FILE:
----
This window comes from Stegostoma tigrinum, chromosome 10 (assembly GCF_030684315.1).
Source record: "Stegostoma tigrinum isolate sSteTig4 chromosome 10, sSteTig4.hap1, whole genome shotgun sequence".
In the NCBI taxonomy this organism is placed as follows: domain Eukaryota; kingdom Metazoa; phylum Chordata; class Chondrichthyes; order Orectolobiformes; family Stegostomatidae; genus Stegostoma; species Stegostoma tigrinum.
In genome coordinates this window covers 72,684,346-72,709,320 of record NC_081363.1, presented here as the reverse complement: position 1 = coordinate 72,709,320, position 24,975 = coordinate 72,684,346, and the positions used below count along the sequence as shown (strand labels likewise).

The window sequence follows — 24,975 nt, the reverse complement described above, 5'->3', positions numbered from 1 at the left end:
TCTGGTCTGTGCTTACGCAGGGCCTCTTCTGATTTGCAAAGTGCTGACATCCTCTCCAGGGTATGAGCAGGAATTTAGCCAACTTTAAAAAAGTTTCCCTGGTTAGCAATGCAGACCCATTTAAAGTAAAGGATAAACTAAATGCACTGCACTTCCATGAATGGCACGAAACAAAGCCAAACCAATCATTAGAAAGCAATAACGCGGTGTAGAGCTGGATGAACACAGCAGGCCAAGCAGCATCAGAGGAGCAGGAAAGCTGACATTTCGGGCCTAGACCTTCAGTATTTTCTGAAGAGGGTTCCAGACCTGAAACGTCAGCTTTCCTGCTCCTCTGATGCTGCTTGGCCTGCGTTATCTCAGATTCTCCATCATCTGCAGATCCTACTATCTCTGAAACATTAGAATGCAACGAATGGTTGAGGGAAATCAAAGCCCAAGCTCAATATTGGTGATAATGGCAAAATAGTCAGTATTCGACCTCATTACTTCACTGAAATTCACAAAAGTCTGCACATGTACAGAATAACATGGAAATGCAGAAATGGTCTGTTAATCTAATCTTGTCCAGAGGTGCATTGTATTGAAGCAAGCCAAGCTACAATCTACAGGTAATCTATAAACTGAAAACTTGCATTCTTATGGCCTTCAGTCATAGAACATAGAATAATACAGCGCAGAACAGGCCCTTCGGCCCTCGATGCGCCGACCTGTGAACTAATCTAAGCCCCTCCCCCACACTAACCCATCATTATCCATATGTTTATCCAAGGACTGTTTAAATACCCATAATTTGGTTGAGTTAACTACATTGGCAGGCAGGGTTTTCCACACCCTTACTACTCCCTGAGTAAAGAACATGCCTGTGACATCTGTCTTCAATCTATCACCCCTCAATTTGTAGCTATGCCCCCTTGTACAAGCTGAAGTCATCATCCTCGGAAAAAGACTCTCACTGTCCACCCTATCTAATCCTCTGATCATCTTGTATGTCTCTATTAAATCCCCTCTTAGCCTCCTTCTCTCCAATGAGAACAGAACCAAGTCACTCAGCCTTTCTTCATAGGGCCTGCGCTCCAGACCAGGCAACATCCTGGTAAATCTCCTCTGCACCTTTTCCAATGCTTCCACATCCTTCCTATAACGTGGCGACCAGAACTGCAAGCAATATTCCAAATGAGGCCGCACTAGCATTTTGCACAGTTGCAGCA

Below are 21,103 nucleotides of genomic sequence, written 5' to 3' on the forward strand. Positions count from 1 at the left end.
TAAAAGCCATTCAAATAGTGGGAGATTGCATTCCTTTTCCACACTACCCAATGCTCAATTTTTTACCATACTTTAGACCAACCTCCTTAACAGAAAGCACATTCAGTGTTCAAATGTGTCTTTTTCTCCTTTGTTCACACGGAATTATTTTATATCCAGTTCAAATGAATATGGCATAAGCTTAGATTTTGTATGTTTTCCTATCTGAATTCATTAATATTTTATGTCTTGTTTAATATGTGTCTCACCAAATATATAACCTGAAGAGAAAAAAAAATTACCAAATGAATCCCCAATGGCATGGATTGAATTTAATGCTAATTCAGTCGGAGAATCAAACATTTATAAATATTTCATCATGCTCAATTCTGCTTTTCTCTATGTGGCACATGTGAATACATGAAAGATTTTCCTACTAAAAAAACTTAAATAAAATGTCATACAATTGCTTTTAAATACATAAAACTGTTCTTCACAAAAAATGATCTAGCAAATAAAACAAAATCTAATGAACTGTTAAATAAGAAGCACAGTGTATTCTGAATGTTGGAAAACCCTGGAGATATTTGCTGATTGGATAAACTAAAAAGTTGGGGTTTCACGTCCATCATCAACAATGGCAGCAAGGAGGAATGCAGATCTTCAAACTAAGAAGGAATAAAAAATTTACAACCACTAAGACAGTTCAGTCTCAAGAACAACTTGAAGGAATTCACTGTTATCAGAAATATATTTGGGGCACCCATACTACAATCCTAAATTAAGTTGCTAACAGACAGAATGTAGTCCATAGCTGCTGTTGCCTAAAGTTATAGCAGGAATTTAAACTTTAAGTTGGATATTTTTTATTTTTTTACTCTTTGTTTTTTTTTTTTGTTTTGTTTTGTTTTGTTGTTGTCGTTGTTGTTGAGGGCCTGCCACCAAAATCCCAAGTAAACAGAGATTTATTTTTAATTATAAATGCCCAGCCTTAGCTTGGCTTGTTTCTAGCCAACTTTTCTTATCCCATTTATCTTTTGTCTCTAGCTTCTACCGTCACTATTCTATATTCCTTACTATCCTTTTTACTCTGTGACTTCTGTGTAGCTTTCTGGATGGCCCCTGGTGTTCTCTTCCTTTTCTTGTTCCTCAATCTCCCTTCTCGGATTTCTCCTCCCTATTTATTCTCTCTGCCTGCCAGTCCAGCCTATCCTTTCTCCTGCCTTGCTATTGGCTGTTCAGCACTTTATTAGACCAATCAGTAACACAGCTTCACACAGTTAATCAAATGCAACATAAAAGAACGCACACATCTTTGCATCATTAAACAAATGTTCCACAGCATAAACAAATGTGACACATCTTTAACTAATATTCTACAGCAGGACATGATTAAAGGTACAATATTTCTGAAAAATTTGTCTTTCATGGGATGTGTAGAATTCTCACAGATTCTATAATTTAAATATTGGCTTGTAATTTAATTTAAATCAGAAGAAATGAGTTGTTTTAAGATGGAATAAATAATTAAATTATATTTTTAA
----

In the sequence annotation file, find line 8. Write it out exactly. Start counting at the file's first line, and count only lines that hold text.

TAAAAGCCATTCAAATAGTGGGAGATTGCATTCCTTTTCCACACTACCCAATGCTCAATTTTTTACCATACTTTAGACCAACCTCCTTAACAGAAAGCACATTCAGTGTTCAAATGTGTCTTTTTCTCCTTTGTTCACACGGAATTATTTTATATCCAGTTCAAATGAATATGGCATAAGCTTAGATTTTGTATGTTTTCCTATCTGAATTCATTAATATTTTATGTCTTGTTTAATATGTGTCTCACCAAATATATAACCTGAAGAGAAAAAAAAATTACCAAATGAATCCCCAATGGCATGGATTGAATTTAATGCTAATTCAGTCGGAGAATCAAACATTTATAAATATTTCATCATGCTCAATTCTGCTTTTCTCTATGTGGCACATGTGAATACATGAAAGATTTTCCTACTAAAAAAACTTAAATAAAATGTCATACAATTGCTTTTAAATACATAAAACTGTTCTTCACAAAAAATGATCTAGCAAATAAAACAAAATCTAATGAACTGTTAAATAAGAAGCACAGTGTATTCTGAATGTTGGAAAACCCTGGAGATATTTGCTGATTGGATAAACTAAAAAGTTGGGGTTTCACGTCCATCATCAACAATGGCAGCAAGGAGGAATGCAGATCTTCAAACTAAGAAGGAATAAAAAATTTACAACCACTAAGACAGTTCAGTCTCAAGAACAACTTGAAGGAATTCACTGTTATCAGAAATATATTTGGGGCACCCATACTACAATCCTAAATTAAGTTGCTAACAGACAGAATGTAGTCCATAGCTGCTGTTGCCTAAAGTTATAGCAGGAATTTAAACTTTAAGTTGGATATTTTTTATTTTTTTACTCTTTGTTTTTTTTTTTTGTTTTGTTTTGTTTTGTTGTTGTCGTTGTTGTTGAGGGCCTGCCACCAAAATCCCAAGTAAACAGAGATTTATTTTTAATTATAAATGCCCAGCCTTAGCTTGGCTTGTTTCTAGCCAACTTTTCTTATCCCATTTATCTTTTGTCTCTAGCTTCTACCGTCACTATTCTATATTCCTTACTATCCTTTTTACTCTGTGACTTCTGTGTAGCTTTCTGGATGGCCCCTGGTGTTCTCTTCCTTTTCTTGTTCCTCAATCTCCCTTCTCGGATTTCTCCTCCCTATTTATTCTCTCTGCCTGCCAGTCCAGCCTATCCTTTCTCCTGCCTTGCTATTGGCTGTTCAGCACTTTATTAGACCAATCAGTAACACAGCTTCACACAGTTAATCAAATGCAACATAAAAGAACGCACACATCTTTGCATCATTAAACAAATGTTCCACAGCATAAACAAATGTGACACATCTTTAACTAATATTCTACAGCAGGACATGATTAAAGGTACAATATTTCTGAAAAATTTGTCTTTCATGGGATGTGTAGAATTCTCACAGATTCTATAATTTAAATATTGGCTTGTAATTTAATTTAAATCAGAAGAAATGAGTTGTTTTAAGATGGAATAAATAATTAAATTATATTTTTAA